The Filling Station
The first is the Filling Station in King’s Cross, a converted BP garage right on the canal.
The Second is a Hix restaurant, “Chicken and Steak” also known as the Tramshed in Shoreditch. Again, meant to be a pop-up restaurant near Old Street, it is filled with Damien Hirst pieces, like the formaldehyde “Cock and Bull”.
Simple, industrial interior, serving none other than chicken and steak dishes, so vegetarians/vegans avoid.Read More »
So, I’m so busy at work that we decided to hire a new assistant, but the whole process made me think about the whole hiring/education/exams things. While recruiting an employee most of the companies only seek educational information. But it is important to know about many other things about a person to avoid any future problem. So, it is essential to carry out pre-employment screening before appointing an employee.
Employment screening will help you to verify
- Educational record (for example many people think that reporting getting a GED in NYC while applying for a job in San Diego will allow them to get a job without checking credentials but it’s not the case. Potential Employers can check this stuff pretty easy. Getting in touch with online classes providers is easy too.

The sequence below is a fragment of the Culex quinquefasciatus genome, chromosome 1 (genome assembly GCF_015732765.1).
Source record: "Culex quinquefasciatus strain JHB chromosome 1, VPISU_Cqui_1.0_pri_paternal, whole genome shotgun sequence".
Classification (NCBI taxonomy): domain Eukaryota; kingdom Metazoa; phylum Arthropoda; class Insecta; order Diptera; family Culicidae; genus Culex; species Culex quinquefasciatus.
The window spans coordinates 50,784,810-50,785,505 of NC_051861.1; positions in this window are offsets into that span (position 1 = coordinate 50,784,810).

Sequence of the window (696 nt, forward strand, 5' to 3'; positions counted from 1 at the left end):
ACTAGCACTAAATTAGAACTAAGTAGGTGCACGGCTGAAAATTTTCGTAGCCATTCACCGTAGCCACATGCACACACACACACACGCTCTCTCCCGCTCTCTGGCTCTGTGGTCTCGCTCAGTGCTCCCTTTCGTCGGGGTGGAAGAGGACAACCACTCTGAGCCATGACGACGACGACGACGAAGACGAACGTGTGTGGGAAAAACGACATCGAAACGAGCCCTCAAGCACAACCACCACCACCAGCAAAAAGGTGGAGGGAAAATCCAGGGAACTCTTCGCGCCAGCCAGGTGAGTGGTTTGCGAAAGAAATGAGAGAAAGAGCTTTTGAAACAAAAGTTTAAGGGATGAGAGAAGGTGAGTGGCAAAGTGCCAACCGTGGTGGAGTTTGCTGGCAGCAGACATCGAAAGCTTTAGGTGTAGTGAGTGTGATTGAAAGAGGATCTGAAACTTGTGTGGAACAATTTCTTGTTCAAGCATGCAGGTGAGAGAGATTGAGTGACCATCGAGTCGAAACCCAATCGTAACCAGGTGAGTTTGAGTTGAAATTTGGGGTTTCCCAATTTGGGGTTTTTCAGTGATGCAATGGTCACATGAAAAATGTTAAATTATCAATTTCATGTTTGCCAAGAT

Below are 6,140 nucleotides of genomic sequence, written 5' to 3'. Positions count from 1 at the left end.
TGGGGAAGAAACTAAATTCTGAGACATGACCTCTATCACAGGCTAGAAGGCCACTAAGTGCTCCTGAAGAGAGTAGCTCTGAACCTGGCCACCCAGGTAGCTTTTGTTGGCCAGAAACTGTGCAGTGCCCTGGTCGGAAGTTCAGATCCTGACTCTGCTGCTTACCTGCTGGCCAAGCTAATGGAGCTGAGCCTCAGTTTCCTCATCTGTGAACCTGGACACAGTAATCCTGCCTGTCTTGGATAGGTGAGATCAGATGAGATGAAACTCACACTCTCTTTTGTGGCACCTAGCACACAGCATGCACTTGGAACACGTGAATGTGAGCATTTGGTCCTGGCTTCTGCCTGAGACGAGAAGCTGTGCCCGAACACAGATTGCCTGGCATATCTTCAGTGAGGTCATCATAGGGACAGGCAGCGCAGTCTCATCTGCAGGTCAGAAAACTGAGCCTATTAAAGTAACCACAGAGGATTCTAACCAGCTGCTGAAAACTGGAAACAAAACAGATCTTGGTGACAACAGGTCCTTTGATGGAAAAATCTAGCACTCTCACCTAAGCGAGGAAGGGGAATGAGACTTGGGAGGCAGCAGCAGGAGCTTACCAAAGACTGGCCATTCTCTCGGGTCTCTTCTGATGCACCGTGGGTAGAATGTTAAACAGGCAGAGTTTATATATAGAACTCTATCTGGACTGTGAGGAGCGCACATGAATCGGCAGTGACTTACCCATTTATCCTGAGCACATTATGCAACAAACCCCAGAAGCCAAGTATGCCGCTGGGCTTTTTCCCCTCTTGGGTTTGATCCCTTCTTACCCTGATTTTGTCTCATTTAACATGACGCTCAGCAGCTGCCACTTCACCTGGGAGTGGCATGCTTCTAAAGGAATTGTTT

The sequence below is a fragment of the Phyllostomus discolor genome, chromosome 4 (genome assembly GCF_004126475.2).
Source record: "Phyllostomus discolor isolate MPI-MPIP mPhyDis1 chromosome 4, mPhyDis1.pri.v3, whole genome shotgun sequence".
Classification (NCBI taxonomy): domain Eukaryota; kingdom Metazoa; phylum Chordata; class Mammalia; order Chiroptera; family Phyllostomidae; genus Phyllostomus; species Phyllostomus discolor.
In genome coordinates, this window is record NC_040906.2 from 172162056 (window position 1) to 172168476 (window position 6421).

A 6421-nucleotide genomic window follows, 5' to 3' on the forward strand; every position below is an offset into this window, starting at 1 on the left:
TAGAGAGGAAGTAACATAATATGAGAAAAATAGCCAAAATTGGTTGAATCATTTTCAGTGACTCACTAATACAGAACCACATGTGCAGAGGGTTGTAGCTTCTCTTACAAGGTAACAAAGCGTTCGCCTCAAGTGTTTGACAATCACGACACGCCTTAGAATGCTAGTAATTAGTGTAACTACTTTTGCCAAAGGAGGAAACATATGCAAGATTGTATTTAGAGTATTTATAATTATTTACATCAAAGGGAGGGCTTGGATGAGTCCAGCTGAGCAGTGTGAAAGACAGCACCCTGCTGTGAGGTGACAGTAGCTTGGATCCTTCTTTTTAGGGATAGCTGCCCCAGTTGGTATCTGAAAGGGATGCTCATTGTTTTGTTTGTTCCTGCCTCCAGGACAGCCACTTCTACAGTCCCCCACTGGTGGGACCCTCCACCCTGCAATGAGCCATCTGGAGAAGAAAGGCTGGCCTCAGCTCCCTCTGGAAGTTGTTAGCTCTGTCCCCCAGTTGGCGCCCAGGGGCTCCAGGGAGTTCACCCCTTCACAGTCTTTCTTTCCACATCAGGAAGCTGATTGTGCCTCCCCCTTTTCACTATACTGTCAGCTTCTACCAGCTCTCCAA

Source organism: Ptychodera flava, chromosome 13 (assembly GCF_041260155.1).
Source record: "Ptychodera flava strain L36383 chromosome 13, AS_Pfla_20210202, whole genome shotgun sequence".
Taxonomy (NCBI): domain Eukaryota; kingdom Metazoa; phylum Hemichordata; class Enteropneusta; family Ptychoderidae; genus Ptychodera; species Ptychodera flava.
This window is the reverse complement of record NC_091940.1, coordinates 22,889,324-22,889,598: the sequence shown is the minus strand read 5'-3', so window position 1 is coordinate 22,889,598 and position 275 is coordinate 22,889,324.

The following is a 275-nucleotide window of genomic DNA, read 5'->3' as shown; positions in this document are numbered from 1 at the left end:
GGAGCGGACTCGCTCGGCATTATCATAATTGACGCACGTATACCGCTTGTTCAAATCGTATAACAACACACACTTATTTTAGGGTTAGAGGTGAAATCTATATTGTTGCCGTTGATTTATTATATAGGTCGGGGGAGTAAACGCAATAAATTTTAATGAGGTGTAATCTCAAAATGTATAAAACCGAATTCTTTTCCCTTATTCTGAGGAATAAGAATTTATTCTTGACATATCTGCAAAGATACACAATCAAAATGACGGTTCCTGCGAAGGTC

- Criminal history
- Past records
- Social security number
- Residential address
Even if you have a boring life, and spend all your time home alone, watching TV, and playing mafia wars, you still have something to share. It may not be an exciting life, but it’s your life… it may seem less-than-ordinary, but it’s still unique in some way. No two people on this earth are having the exact same experiences, thoughts, or feelings. Maybe similar at times, but not exact.